La Monte Young: Well, Phil claims to come out of a vacuum. Nobody ever existed according to his book. At least that’s what I understand.

William Duckworth: What’s your interpretation of all this?

La Monte Young: Well, the story I tell is that there’s only one concert that I know of where all four of us appeared together. This was a concert that was put on by a group at Yale called Pulsa. They were doing a lot of work with light and…

Marian Zazeela: A lot of art and technology stuff…

La Monte Young: the concert was in 19…

Marian Zazeela: …I think it was ’67 or ’68…

La Monte Young: …and it was all tapes. I played a tape of Map of 49’s Dream—very sophisticated La Monte Young. Terry Riley probably played some of that two-tape recorder stuff he recorded with a saxophone—very clearly Terry Riley. And Steve Reich was sounding like Steve Reich. But Phil Glass played a piece that just sounded like a single line. It was either a violin or a saxophone.

Marian Zazeela: It was a violin.

La Monte Young: …and it just went on and on. It was incredibly dull. There was none of what you would call minimalism going on at all. Now OK, maybe it wasn’t a representative work. I don’t know. All I know is that’s what he played. Later on, I heard him…

Marian Zazeela: It must have been in the early ‘70s.

La Monte Young: …and there he was; he had a new sound. I don’t know what happened, but that was my experience. Now, maybe it wasn’t a characteristic piece. Maybe he had other pieces hidden away in 1968 that were just full of this minimal stuff. I don’t know,

From Talking Music by William Duckworth, 1995

Update August 21, 2014

Seth Colter Walls (TimeOut NY): You’re reuniting on a stage with Glass for the first time in decades. In between, there’s been a lot of talk about a feud, and hurt feelings. Too much talk?

Steve Reich: Well, look. This is Nonesuch’s 50th birthday. Bob called me up and said, “I’d like you to come and have lunch with me and Phil Glass.” And I said, “I’d love to!” And I’m sure he did the same with Phil. Actually, Phil and I had seen each other about a month before that, at a lunch—a kind of a homage to the Kronos Quartet, who had their 25th anniversary. People who had worked with them—both Phil and myself—were giving testimonials to how great they were. But the lunch, the idea, this whole [Nonesuch Records at BAM] project is Bob Hurwitz’s idea. And it’s a great one, and so here we are.

more from this recent interview here.

I’ve heard this album…it’s great!

Christian B. Carey


Philip Glass

String Quartets 2-5

Dublin Guitar Quartet

Orange Mountain Music


The translation of a string quartet into a guitar quartet might initially sound like a dubious prospect. After all, guitar, for all its many virtues, cannot match the sustain of bowed stringed instruments. That said, what the Dublin Guitar Quartet has done in recording transcriptions of Philip Glass’s string quartets is nothing short of extraordinary. They have recast the pieces to focus on their pulsating, rhythmic drive. But we don’t just get the impression of gestures with long notes shorn off. Indeed, in many places, even if we don’t have a violin taking a long-lined solo, the intensity the group brings to bear helps the listener to “feel legato” when we can’t entirely be hearing it. This is a recording of the quartets that reinvigorates them from a fresh vantage point; I’m very glad that the Dublin Quartet…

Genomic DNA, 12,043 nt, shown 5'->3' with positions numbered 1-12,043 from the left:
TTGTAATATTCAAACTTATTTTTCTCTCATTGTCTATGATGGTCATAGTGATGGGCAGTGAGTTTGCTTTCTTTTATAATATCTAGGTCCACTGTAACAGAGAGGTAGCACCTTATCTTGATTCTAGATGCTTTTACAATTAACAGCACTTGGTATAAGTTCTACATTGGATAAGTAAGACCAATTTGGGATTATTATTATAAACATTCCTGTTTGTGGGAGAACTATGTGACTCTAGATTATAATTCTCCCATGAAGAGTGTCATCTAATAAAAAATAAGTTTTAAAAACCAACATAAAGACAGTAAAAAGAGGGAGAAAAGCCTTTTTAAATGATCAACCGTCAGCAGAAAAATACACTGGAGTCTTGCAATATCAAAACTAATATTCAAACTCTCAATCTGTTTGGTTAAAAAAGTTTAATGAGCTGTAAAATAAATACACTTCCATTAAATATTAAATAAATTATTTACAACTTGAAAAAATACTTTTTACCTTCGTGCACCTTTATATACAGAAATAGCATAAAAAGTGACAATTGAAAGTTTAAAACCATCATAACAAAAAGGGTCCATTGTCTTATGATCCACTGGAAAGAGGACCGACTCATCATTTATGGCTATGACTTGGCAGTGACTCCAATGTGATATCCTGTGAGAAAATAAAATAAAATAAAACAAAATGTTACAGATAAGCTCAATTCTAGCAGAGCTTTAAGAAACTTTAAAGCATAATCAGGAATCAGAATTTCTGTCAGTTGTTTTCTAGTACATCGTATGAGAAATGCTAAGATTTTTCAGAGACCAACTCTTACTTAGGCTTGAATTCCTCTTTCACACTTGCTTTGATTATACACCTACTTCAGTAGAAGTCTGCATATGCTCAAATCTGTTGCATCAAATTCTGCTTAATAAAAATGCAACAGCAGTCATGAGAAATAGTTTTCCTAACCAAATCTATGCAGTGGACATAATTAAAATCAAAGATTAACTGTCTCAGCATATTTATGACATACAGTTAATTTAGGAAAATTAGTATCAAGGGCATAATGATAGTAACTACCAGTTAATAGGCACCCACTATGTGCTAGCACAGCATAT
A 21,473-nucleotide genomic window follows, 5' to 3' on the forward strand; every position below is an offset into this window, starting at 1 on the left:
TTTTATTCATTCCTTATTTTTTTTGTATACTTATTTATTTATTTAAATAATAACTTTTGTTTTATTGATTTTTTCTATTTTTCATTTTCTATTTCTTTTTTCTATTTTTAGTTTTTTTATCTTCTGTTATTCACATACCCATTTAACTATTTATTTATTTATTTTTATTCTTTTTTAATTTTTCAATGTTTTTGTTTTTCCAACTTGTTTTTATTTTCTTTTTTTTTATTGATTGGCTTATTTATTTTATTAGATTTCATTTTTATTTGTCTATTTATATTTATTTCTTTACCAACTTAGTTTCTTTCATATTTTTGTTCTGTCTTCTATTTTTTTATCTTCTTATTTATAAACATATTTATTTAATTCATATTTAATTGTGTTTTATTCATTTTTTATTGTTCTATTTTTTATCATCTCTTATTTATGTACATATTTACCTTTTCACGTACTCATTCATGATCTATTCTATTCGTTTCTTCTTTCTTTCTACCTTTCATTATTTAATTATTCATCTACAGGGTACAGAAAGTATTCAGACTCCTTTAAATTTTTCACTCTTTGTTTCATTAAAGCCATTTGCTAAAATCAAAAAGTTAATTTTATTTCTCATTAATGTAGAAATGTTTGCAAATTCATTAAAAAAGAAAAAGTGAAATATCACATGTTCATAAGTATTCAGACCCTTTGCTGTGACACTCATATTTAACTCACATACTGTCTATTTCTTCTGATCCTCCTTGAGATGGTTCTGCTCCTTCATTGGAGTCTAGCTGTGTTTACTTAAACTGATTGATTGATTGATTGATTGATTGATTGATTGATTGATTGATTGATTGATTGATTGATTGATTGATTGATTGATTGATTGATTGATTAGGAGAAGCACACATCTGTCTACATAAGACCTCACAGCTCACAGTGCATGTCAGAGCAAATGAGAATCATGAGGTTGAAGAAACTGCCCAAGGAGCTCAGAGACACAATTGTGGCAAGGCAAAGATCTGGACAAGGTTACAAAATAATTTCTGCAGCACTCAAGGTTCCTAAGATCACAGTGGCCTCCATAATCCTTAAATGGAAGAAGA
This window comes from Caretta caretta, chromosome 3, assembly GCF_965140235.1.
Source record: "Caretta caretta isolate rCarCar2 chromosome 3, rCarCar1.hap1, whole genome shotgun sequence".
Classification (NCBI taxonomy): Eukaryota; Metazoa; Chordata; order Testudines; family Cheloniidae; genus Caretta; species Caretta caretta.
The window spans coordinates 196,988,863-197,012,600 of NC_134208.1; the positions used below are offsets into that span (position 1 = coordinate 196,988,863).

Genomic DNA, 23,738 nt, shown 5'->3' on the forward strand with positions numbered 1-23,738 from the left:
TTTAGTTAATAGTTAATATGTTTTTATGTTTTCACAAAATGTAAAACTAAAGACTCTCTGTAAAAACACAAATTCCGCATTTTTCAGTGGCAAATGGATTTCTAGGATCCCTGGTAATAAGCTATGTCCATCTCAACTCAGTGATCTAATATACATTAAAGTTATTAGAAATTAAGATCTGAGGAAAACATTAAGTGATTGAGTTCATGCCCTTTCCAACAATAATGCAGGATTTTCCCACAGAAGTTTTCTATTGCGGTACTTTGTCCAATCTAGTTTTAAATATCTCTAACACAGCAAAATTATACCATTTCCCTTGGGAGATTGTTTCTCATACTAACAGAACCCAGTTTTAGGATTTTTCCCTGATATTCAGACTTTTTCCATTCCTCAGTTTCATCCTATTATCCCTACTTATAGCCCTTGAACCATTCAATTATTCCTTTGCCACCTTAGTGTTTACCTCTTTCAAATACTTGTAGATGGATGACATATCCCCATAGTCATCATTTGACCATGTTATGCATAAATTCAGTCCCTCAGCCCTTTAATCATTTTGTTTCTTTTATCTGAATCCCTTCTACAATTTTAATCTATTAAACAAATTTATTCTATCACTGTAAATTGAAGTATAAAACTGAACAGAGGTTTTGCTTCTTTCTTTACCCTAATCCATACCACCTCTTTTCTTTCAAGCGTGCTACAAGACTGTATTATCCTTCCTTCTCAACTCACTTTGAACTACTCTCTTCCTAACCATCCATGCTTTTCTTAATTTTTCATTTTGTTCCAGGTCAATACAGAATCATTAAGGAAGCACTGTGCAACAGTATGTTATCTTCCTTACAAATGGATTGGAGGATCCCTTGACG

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comet-hyakutake-passing-under-north-star-kevin-shank-familyPhilip Glass – North Star
Philip Glass – Kundun
The Dublin Guitar Quartet Performs Philip Glass (Orange Mountain Music)
Marilyn Nonken, Morton Feldman – Triadic Memories (Mode DVD)
Morton Feldman – First Recordings: 1950s (Mode)
Harold Budd – Perhaps
Terry Riley – No Man’s Land (Plainisphare)
Terry Riley – Atlantis Nath (Sri Moonshine Music)
Jon Hassell – Flash of the Spirit
Jon Hassell – The Surgeon of the Nightsky Restores Dead Things by the Power of Sound
Jon Hassell – Earthquake Island
Hariprasad Charuasia – Raga Lalit (Nimbus)
Nancy Lesh – Cello (Raga Multani & Bhupali)
U Srinivas and Michael Brook – Dream (Real World)
Anthology Of World Music: North Indian Classical Music (UNESCO/Rounder)
Ralph Towner – Old and New Friends (ECM)
Eivind Aarset – Electronique Noire
Eivind Aarset – Sonic Codex
Stephan Micus – Ocean (ECM)

OLYMPUS DIGITAL CAMERAHarold Budd recently did some interviews with the release of Budd Box, a set of reissues from All Saints Records and a two CD retrospective compilation, Wind in Lonely Fences, 1970 – 2011.

  1. A Quietus Interview: “I’m So Minimal, I’m Not Even Minimalist!”: Harold Budd Interviewed
  2. Composer Harold Budd Isn’t Afraid to Make Pretty Music
  3. Art Without Risk is Pointless: a Conversation with avant-garde composer Harold Budd
  4. Harold Budd: the composer with no urge to make music

Other posts about Harold Budd on this blog.

June 26, 2014 found another one:

6. The Mouth Magazine interview: Harold Budd